As far as I understand, gravity wells prevent hyperspace travel.

What's the in-universe explanation for how Han was able to hyperspace travel through the First Order's shields, and even land successfully, in The Force Awakens?


2 Answers 2


Han Solo explains how the Millennium Falcon (and any ship travelling at lightspeed) can get through the First Orders defensive shielding (As Admiral Ackbar calls it)

He refers to it as a "fractional refresh rate" which means that rather than being a continuous wall of energy, it is produced in pulses (from the shield generator) and every X amount of time, there is a small window of opportunity to pass through it, but of course, you have to be going really fast meaning lightspeed or more.

I'd like to add, that the duplicate answer marked in the question does not correctly answer this question and in fact just speculates. There is however, correct answers here:

Why couldn't the shield protecting the Death Star be penetrated at the Battle of Endor?

As I said, the shield fluctuates/flickers/pulsates meaning for a fraction of a second, they are down, and so a ship can pass through.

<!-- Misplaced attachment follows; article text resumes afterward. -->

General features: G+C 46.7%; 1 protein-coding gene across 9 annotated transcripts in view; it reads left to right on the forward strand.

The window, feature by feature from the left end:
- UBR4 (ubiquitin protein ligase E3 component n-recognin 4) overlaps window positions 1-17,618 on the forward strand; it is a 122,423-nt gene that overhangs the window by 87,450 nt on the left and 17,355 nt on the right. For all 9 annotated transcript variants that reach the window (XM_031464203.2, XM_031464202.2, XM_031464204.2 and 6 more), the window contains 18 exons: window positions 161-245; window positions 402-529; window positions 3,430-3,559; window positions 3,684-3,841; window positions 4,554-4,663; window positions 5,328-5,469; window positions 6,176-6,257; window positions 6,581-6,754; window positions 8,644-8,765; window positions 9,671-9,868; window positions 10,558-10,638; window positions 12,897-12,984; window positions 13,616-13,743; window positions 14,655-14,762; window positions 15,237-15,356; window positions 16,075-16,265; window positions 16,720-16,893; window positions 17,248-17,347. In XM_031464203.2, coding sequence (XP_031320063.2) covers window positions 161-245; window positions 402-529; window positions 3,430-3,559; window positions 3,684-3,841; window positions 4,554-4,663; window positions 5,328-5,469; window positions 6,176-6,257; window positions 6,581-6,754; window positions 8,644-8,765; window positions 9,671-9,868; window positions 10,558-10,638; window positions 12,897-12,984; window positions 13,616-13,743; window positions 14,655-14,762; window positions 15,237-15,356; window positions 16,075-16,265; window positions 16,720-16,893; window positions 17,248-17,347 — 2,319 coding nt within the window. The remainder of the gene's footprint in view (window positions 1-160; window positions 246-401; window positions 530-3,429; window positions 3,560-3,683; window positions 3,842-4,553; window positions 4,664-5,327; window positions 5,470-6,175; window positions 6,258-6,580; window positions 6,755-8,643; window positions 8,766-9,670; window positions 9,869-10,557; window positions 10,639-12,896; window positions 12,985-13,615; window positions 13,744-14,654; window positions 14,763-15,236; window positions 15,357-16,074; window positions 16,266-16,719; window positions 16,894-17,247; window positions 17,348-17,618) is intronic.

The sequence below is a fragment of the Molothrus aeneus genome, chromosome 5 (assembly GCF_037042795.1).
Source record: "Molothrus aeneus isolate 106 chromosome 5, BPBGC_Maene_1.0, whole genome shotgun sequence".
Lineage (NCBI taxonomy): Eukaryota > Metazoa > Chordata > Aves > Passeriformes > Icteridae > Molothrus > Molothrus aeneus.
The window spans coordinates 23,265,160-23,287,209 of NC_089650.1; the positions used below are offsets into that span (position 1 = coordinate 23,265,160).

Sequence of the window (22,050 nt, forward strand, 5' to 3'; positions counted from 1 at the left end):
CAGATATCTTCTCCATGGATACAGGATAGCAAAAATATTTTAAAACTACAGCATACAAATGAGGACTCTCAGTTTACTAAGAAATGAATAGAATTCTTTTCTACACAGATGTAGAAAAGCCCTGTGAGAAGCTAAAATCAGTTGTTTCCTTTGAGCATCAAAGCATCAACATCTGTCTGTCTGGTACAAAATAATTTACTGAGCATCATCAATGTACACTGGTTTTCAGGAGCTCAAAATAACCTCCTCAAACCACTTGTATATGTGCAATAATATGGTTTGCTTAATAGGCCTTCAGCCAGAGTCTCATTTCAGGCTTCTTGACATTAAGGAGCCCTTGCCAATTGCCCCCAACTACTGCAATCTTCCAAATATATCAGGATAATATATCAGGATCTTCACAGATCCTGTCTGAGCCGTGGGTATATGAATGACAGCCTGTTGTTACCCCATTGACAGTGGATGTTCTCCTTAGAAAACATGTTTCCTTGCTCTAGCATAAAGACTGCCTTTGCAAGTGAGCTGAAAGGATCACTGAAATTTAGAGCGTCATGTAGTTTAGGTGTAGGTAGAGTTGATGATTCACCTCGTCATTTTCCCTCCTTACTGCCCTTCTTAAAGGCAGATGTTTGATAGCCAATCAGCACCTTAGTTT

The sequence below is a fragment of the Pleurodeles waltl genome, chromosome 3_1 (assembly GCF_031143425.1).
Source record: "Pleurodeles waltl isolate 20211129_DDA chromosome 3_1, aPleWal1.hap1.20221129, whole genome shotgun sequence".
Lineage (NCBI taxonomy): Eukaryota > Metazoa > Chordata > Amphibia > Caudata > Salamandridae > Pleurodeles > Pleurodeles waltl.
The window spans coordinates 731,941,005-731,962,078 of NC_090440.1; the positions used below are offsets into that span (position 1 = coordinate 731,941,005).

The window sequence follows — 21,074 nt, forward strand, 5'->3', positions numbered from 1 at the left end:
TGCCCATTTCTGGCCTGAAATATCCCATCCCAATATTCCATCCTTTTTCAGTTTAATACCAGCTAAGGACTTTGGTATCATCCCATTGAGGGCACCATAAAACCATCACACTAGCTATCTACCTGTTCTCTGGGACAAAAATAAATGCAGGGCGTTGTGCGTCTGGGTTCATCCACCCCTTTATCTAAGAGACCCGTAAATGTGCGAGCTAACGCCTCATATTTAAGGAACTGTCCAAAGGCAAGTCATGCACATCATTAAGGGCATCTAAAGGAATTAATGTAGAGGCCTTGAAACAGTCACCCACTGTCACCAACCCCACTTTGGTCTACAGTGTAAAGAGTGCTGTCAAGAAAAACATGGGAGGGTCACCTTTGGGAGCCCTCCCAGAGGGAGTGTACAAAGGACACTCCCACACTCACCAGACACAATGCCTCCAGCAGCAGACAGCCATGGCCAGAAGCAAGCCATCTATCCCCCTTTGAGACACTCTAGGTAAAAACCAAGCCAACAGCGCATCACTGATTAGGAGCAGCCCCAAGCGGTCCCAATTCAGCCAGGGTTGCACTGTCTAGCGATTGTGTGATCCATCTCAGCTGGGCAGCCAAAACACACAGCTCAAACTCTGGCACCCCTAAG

As far as I know, Star Wars hyperdrive can take a ship anywhere in realspace via hyperspace, as long as the calculations are done correctly. Gravity wells and shielding, at least in current canon, aren't known to affect the hyperspace dimension, as far as actual travel goes, because hyperspace is an entirely different dimension from realspace. The reason we usually don't see pilots doing this kind of maneuver is because without the proper calculations, it's extremely dangerous due to the massive scale and speed involved with this kind of travel, so they take established hyperspace routes. Han was stupidly gambling his life, along with the entire Resistance, by trying to go to lightspeed without the proper calculations, but it's completely possible to do with enough luck.

  • 1
    It's debatable whether risking a handful of lives in an attempt to save millions is stupid. Jan 14, 2016 at 19:54
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    I agree. I didn't mean to imply that Han Solo's actions were stupid, I simply wanted to emphasize that it was a risky and foolhardy gamble given the odds of making a mistake. Jan 14, 2016 at 20:05
  • I wouldn't say it was foolhardy. That implies that his trying and failing would leave the Resistance (or himself) in a worse position than if he didn't try at all. From Han's perspective, failure just means dying slightly sooner (assuming that we wasn't giving option 3--running off--any serious consideration) than if he doesn't try at all.
    – chepner
    Jan 15, 2016 at 19:30

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